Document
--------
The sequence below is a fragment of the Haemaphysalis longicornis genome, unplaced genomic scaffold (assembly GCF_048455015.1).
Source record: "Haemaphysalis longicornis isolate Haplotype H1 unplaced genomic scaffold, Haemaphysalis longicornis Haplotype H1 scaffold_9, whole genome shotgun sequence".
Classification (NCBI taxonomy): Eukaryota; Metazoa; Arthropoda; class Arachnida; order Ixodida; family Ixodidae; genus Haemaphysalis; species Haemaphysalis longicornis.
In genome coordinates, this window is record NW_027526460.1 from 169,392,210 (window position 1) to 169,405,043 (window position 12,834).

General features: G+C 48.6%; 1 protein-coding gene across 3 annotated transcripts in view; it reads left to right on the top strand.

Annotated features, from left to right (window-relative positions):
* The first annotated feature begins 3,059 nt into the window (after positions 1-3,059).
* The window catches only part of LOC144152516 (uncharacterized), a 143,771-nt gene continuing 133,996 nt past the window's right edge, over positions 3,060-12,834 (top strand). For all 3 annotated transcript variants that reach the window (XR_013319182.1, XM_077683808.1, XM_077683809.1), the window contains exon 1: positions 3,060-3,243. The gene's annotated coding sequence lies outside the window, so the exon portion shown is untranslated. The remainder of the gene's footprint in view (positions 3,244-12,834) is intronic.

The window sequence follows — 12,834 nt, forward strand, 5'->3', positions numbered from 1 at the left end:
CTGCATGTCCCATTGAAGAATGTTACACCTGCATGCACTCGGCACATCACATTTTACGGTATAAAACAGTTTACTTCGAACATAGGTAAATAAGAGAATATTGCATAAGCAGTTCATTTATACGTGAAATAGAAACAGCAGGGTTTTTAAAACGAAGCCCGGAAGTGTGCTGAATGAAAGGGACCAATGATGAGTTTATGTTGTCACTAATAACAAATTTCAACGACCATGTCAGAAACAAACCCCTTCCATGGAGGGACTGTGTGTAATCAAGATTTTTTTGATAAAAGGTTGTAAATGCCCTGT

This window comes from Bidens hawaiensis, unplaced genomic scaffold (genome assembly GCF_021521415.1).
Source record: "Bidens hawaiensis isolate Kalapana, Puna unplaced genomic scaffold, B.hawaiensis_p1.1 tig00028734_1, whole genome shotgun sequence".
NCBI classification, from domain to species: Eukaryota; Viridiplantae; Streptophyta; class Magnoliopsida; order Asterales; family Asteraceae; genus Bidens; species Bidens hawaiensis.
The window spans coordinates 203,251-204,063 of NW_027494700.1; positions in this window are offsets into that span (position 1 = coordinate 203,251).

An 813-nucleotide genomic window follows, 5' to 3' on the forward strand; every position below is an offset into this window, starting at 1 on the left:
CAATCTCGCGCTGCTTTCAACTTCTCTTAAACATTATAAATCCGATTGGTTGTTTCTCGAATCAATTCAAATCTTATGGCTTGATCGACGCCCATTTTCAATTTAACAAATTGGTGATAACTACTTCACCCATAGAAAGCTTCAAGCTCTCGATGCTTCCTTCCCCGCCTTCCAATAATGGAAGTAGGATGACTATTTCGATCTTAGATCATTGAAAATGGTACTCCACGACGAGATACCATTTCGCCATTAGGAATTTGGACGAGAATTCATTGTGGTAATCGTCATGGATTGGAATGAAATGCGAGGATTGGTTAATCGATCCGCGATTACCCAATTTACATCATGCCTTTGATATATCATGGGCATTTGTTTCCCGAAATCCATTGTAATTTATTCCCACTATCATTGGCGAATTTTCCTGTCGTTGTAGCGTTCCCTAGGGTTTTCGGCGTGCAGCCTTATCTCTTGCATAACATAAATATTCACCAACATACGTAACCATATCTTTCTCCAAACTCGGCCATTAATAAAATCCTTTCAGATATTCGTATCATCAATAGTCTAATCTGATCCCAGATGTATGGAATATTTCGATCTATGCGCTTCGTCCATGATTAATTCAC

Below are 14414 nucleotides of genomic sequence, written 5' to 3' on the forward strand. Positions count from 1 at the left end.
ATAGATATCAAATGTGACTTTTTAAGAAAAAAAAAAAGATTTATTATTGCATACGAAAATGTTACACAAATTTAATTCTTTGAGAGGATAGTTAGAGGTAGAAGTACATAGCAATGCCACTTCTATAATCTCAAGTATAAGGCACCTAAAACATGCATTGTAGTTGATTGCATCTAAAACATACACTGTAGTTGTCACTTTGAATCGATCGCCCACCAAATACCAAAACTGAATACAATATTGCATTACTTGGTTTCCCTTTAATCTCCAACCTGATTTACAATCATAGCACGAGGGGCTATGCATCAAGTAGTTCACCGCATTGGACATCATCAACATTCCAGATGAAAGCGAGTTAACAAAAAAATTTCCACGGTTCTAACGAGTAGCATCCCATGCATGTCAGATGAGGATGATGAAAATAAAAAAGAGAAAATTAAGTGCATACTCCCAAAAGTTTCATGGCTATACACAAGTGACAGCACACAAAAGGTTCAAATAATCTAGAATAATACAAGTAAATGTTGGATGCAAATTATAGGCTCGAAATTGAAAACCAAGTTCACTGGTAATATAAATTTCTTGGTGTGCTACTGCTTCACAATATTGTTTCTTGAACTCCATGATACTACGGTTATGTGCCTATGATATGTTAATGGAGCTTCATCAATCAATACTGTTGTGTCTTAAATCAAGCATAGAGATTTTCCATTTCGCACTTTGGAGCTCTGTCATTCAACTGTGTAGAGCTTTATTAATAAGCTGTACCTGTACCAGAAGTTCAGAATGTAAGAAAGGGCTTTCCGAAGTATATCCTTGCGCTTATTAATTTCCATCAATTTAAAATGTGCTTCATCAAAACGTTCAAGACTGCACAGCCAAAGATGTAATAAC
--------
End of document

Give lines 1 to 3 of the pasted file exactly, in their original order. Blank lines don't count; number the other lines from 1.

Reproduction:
The sequence below is a fragment of the Haemaphysalis longicornis genome, unplaced genomic scaffold (assembly GCF_048455015.1).
Source record: "Haemaphysalis longicornis isolate Haplotype H1 unplaced genomic scaffold, Haemaphysalis longicornis Haplotype H1 scaffold_9, whole genome shotgun sequence".
Classification (NCBI taxonomy): Eukaryota; Metazoa; Arthropoda; class Arachnida; order Ixodida; family Ixodidae; genus Haemaphysalis; species Haemaphysalis longicornis.